In principle, MNE looks for a distribution of sources with the minimum (L2-norm) current that can give the best account of the measured data. As the problem is ill-posed, MNE generally uses a regularization procedure that sets the balance between fitting the measured data (minimizing the residual) and minimizing the contributions of noise [22, 40, 41]. The Tikhonov or Wiener regularization [42, 43] and SVD truncation are among the most widely used regularization procedures. Regularization may be considered a necessary evil: it is required to stabilize the solution of the inverse problem, yet too much regularization leads to overly smooth solutions (spatial smearing). Since we do not have a precise model of brain activity and noise, the choice of the optimal amount of regularization is a nontrivial step for which no magical recipe exists [44]. The relationship between optimal regularization and the patterns of underlying generators is still poorly understood. In particular, the effect of regularization on the detection accuracy of Minimum Norm Estimates of source power and interareal source coupling has not been thoroughly investigated. This raises the question of whether one should use the same regularization coefficient for MNE-based power and connectivity analyses, as is generally done, or would one benefit from optimizing the regularization coefficients separately for each analysis? Furthermore, how does the optimal regularization coefficient, in such configurations, depend on sensor-level SNR, source size, or coupling strength?

With these questions in mind, we performed extensive Monte-Carlo simulations, creating over 20,000 pairs of coupled oscillatory time series in MEG source spaces, and computed the resulting surface MEG recordings. Then, we estimated source power and coherence using the MNE framework with variable degrees of Tikhonov regularization. Moreover, we used an approach based on an area under the curve (AUC) to identify the optimal regularization coefficient (lambda) in the case of power and coherence analyses. We found a systematic difference between the optimal lambdas in each analysis: for source-level coherence analysis the optimal lambda was two orders of magnitude smaller than the best lambda for power detection. Lastly, our findings are broken down as a function of SNR, cortical patch size, and corticocortical coupling strength.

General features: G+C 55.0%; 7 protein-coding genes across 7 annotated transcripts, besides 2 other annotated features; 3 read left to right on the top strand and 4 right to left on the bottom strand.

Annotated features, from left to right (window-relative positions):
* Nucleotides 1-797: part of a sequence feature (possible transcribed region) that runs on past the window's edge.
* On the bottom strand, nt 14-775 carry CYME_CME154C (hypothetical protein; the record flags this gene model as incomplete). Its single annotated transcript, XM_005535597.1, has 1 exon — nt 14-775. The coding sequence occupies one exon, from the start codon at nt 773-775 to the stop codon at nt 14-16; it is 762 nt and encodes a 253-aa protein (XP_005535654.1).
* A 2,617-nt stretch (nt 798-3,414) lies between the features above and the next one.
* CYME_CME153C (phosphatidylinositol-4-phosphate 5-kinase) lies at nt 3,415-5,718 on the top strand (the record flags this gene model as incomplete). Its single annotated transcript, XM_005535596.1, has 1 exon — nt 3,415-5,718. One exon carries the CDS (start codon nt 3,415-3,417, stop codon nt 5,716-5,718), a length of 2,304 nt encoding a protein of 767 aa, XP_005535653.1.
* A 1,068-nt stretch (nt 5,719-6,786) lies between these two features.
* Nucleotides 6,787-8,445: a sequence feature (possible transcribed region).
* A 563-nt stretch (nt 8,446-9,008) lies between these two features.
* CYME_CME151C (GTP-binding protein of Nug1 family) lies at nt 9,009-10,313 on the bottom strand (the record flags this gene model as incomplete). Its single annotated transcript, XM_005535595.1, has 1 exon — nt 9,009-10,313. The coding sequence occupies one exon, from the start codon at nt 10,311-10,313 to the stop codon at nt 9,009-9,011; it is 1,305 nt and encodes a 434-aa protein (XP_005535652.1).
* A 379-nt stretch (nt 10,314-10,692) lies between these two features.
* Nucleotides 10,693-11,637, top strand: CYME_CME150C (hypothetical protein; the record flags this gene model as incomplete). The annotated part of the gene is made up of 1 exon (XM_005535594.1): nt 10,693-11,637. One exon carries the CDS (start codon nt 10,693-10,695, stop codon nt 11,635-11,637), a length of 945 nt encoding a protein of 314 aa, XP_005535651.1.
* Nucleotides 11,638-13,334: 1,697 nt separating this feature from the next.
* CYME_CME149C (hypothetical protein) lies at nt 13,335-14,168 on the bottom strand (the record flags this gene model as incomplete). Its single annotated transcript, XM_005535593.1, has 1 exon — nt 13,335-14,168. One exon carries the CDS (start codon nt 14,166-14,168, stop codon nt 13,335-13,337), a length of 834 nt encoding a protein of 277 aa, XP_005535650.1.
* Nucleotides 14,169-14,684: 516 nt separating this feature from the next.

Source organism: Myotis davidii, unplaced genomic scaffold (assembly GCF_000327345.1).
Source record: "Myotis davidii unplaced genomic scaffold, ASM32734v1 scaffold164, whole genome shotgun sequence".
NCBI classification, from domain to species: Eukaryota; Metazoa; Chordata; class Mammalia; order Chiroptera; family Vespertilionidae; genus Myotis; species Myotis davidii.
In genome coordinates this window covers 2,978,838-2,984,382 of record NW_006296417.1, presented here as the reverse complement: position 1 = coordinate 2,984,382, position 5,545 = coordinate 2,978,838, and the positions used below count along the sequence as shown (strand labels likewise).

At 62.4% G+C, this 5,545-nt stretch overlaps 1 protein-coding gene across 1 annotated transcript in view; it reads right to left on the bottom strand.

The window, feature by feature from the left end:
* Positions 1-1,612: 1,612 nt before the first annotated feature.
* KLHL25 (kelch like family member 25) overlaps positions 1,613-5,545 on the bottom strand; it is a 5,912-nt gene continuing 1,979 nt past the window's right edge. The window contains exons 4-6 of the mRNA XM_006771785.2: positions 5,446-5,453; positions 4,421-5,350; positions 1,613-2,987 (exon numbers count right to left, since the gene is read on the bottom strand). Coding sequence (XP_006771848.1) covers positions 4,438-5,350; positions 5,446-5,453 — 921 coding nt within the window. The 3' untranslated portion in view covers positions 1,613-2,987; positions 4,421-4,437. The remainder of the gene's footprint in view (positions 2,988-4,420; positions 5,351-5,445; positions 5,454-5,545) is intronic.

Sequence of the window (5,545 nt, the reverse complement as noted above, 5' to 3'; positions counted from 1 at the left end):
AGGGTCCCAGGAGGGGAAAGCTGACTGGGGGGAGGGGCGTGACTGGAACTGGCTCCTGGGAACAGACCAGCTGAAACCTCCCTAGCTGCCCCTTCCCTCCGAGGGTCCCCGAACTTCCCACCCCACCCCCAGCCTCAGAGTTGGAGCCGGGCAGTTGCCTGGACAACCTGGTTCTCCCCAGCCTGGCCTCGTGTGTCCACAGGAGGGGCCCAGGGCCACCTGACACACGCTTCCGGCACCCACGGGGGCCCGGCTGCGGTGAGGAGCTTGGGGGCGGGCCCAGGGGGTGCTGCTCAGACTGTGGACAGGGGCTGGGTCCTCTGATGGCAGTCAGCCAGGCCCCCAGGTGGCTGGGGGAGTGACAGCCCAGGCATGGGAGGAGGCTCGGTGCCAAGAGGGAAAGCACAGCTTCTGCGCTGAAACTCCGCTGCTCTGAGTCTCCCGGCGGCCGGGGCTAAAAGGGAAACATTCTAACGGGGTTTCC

#### 2. Methods and Materials

In this section, we first present the MEG inverse problem formulation and the MNE framework. Then, we describe the simulation, reconstruction, and performance assessment procedures.

##### 2.1. The MEG Inverse Problem

The inverse problem looks for an estimation of the active sources () that generates the measurements () recorded at the sensors. The dimension of the columns of accounts for the three components of the source in the , , and directions. According to anatomical observations, the main generators of MEG are located in the grey matter and their orientation is perpendicular to the cortical sheet [45]. Here, we used a constrained orientation approach (perpendicular to the cortical surface), and hence the dimensions of are reduced to . Assuming a linear relationship between the measurements and the active sources, the problem is modeled aswhere is the lead field matrix () and is additive noise applied at the MEG channels (). The lead field matrix describes how each source contributes to the measurements at each sensor, given a specific head conductivity model and a source space. As the number of sources is usually much higher than the number of sensors, the lead field matrix is highly underdetermined and thus not invertible. The estimation of the activity of the sources requires the definition of an inverse operator :where represents the estimated sources () and the superscript denotes matrix transpose.

##### 2.2. Minimum Norm Estimate (MNE)

As the MEG inverse problem is ill-posed, a regularization scheme is needed [22], and one of the most common options is the Tikhonov regularization [42, 43]. MNE calculates an inverse operator by searching for a distribution of sources with minimum currents (L2-norm) that produces an estimation of the measurements () most consistent with the measured data (). The solution is a trade-off between the norm of the estimated regularized sources current and the norm of the quality of the fit they provide to the measurements . Assuming the noise and the sources strength to be normally distributed with zero mean and covariance matrix and , respectively, a general form of the MNE inverse solution can thus be given as [35, 46, 47]where is the Tikhonov regularization parameter. Thus, the inverse operator is defined aswhere the superscript denotes matrix inverse.